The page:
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  1. Sanrensho - Thanks for the information. The English version of the Tokyo Sushi Academy is not working for me. Is there a contact e-mail listed on their website you could provide so I may contact the school? Thanks...
  2. Well I've been back in the states for almost a year now after my 3-year stint in beautiful Okinawa. I've been developing a Kushiyaki/Yakitori concept for development here in the states and I have most of the plan laid out. The concept will feature cooking over bincho, Jidori Chicken and utilizing specialty salts and sauces either from Japan or of Japanese origin. While my background is the Restaurant/Culinary business, the missing ingredient is actual training time in a yakitori concept in Japan. While there is the obvious benefit of this training to perfect needed skills for operational efficiency, the marketing angle can't be overlooked as well which brings me to my question. Does anyone know of a culinary school that may feature a course on Yakitori or even better would be to volunteer to work as an apprentice in an actual Yakitori restaurant to "learn the ropes". Any help or advice would be as always greatly appreciated. Thanks!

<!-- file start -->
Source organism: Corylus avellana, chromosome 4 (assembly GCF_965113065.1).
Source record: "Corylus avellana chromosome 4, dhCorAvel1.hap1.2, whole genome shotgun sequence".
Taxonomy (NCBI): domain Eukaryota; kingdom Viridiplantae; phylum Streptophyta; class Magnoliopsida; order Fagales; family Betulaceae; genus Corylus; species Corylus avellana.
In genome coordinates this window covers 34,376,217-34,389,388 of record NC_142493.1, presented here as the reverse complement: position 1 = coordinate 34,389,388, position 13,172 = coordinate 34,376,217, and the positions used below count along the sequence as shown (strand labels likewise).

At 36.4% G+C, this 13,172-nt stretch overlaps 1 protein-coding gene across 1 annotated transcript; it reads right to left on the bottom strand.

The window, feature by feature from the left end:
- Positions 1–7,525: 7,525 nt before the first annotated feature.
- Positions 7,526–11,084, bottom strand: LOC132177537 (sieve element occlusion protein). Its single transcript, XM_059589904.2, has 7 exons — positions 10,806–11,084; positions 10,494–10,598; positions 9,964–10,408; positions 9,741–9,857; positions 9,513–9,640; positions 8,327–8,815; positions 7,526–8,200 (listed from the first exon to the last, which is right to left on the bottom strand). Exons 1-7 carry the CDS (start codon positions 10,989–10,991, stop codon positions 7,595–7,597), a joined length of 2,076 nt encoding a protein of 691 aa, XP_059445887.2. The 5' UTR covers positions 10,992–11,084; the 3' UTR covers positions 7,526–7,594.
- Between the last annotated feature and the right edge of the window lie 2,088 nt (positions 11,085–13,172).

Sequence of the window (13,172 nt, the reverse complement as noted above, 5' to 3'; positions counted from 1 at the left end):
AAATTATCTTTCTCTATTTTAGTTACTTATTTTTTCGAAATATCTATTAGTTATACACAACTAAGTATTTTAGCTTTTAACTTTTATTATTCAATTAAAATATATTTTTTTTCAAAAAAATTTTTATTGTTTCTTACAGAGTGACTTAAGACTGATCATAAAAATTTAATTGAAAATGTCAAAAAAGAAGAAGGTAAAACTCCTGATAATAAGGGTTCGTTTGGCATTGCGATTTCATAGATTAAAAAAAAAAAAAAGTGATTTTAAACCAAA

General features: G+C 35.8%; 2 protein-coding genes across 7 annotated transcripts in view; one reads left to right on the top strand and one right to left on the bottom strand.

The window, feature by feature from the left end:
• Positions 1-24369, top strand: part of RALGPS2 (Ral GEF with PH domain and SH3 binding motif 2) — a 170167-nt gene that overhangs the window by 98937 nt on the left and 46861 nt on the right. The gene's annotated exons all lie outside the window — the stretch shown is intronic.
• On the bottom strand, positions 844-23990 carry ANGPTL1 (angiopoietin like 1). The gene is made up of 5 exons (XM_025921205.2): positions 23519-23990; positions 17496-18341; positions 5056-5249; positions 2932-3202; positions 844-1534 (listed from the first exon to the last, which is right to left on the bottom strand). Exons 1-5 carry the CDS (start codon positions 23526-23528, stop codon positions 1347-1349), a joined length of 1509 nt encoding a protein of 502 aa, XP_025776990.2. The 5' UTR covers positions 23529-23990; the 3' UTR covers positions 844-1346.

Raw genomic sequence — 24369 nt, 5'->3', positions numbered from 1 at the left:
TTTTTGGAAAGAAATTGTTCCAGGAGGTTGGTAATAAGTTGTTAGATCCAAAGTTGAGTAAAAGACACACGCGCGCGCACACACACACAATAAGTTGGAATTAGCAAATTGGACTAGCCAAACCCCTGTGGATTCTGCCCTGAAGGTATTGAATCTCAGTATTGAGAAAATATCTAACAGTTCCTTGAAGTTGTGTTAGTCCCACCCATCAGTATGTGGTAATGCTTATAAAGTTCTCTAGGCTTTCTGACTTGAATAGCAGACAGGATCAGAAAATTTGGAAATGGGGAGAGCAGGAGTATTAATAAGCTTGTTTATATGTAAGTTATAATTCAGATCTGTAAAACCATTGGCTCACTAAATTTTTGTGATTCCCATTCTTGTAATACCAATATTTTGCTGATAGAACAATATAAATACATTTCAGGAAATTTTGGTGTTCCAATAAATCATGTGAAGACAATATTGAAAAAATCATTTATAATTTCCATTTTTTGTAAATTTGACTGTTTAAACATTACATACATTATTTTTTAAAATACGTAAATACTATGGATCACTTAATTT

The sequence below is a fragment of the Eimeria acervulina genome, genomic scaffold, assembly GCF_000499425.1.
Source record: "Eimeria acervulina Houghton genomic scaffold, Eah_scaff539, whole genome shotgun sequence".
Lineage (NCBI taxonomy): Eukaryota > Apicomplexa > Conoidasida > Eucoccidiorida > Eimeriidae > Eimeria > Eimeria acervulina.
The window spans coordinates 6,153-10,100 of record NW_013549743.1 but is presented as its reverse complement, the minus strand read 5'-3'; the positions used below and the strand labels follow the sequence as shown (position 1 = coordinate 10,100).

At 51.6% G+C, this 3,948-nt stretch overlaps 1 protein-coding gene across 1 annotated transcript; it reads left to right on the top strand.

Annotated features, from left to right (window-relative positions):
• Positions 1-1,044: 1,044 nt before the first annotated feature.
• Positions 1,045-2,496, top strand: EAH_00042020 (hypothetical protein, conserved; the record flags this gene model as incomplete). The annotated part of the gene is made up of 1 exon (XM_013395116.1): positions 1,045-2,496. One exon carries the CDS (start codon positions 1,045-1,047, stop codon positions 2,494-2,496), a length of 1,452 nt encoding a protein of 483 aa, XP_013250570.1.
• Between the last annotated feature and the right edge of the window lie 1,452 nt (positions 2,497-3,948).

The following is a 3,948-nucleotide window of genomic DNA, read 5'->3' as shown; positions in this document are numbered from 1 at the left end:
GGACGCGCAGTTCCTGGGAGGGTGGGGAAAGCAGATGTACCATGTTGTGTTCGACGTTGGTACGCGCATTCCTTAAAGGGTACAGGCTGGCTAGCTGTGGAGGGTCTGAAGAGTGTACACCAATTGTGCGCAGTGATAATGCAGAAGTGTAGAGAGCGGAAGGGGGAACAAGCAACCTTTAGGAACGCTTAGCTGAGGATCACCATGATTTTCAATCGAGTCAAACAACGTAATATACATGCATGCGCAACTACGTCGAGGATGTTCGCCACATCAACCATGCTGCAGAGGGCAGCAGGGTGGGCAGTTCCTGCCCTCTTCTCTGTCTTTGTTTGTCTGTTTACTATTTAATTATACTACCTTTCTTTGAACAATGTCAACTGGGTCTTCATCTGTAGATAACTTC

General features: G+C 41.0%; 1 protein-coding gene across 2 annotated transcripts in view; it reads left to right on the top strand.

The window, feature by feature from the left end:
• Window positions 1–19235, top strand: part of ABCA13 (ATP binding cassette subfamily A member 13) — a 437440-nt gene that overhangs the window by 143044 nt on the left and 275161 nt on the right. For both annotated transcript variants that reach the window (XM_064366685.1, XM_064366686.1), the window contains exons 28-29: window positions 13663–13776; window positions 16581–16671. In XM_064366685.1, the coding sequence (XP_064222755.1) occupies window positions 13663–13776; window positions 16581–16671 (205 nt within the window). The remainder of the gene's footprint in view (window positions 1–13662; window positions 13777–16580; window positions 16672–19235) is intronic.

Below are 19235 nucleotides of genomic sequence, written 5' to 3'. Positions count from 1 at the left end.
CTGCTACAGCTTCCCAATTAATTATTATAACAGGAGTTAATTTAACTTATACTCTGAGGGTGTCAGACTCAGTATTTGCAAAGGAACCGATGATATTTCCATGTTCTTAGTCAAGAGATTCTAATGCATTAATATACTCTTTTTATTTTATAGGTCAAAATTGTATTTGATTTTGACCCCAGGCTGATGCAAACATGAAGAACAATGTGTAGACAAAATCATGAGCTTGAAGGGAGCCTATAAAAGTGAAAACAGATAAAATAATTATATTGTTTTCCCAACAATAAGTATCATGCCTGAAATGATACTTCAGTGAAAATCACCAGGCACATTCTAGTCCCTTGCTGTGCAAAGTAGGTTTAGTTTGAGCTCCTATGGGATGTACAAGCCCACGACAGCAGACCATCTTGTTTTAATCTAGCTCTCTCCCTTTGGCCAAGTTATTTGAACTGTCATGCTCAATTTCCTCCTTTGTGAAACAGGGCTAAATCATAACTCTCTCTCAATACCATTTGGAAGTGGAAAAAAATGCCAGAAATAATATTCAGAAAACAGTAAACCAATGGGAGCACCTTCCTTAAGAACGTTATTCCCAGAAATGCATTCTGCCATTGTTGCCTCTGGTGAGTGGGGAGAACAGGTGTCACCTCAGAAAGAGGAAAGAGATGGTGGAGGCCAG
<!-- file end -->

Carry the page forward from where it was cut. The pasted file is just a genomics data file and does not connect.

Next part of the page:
3. Come on down! There are plenty of A&W's in Okinawa but I would stick with the Onion Rings and not their burgers which are sub-par at best. Their Chili-Cheese Fries do remind of home though! I agree with Kris about Freshness Burger. I visited one in Shinjuku during a recent trip up to Tokyo and really enjoyed it. They are very similiar in size to MOS but the quality of toppings seemed higher. They also had a superior bun. It seems like MOS is heading more into the mainstream fast-food sector with rigid uniformity while Freshness Burger was like going to your neighborhood buger joint where everything was homemade. Kua'Aina is good but I just find their prices to be too high for what you get but it is a cool theme. Now that I figured out their "taste" secret I can make them at home! But as my time in Japan comes to a close, I'll rest easy knowing that I'll soon be in the epicenter of hamburgerdom.....California! I look forward to waiting in the drive-through of the greatest burger chain in the world....In-n-Out! It makes leaving bearable somehow There was A&W in Bali!!??? Crap! I'd have made a special trip if I had known, but I never left Ubud... The A&Ws in Japan are all in Okinawa. They do have onion rings, and root beer, so I guess it's time I visited Okinawa! They're opening new ones all the time, so you never know when it might happen! Maybe I'll hit Mos Burger after I go to the gym today (bringing this back on topic). I can burn all those burger calories more efficiently if I eat after I exercise! ←